Learn from my mistakes! When you see peaches start to emerge, you want to thin them out. I observed my tree naturally thinning itself out, so I thought nature knew best and I left them alone. If you follow me on Instagram, you saw what ended up happening. To make a long story short – I was wrong and branches broke under too much stress.
I now know that the process of the tree thinning itself out is referred to as, June Drop and it happens a little after the fruit has set.
When is it the Best Time to Thin Peaches?
You should thin your peaches while they are still green and about 1 inch in diameter. This should be a week or so after June Drop. During this time, the pit in the center of the peach has not hardened yet.
This helps the rest of the peaches grow both huge and sweet; thinning increases the sugar content and flavor of the remaining peaches.
How to Thin Early Season Peaches
If you have an early-season peach variety, you want to thin your peaches leaving six to eight inches between each fruit.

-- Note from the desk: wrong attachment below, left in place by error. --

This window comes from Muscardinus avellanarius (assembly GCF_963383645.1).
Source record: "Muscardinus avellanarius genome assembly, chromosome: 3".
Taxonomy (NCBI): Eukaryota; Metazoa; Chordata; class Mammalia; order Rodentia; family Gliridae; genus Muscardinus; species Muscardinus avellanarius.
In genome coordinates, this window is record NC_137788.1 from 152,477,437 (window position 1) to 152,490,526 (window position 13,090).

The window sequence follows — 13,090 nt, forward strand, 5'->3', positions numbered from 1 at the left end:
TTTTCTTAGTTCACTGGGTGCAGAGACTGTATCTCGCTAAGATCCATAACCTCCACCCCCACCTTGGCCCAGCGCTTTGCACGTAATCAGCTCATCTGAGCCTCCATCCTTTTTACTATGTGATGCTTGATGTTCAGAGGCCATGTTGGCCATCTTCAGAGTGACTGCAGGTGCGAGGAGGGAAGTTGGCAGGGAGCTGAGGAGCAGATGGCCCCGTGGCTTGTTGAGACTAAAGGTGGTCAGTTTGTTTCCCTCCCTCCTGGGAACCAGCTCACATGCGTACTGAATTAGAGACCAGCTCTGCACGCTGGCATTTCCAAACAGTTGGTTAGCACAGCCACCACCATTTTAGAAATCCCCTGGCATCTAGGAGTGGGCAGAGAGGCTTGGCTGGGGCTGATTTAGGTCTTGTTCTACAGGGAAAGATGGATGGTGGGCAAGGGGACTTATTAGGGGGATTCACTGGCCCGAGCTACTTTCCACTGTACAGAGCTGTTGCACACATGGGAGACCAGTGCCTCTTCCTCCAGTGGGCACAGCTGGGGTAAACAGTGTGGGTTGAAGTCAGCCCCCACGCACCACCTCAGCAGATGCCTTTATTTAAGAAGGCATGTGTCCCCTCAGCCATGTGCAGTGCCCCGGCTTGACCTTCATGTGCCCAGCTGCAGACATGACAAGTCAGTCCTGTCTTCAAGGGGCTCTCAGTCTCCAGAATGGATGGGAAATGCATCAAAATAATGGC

How to Thin Late Season Peaches
If you have a late-season peach variety, you’ll thin your peaches leaving four to five inches between each fruit.
Note about young peach trees: Do not allow peach trees to set fruit during the first two growing seasons. Remove flowers or young fruits before they sap the energy the tree requires for growth. During the third year, allow the tree to bear a small crop. Do not let a tree set more fruit than its limbs can bear.
What Pests Eat Peaches?
By far our biggest peach pests are the squirrels. Those bastards. Last year they ate every single peach we produced.
This year was different though. We had some local birds move in to our garden this spring and it’s been such a pleasant experience for us to watch them do all the birding they do.
The squirrels, however, would not agree.
Morning after morning, we have watched in awe as the birds gave chase to the squirrels on the electricity wires.
The birds squawked and struck down upon them with great vengeance and furious anger those squirrels who attempted to poison and destroy our peaches.
And those squirrels knew, they were the birds when they laid their vengeance upon them.
Callbacks aside – peaches are also susceptible to: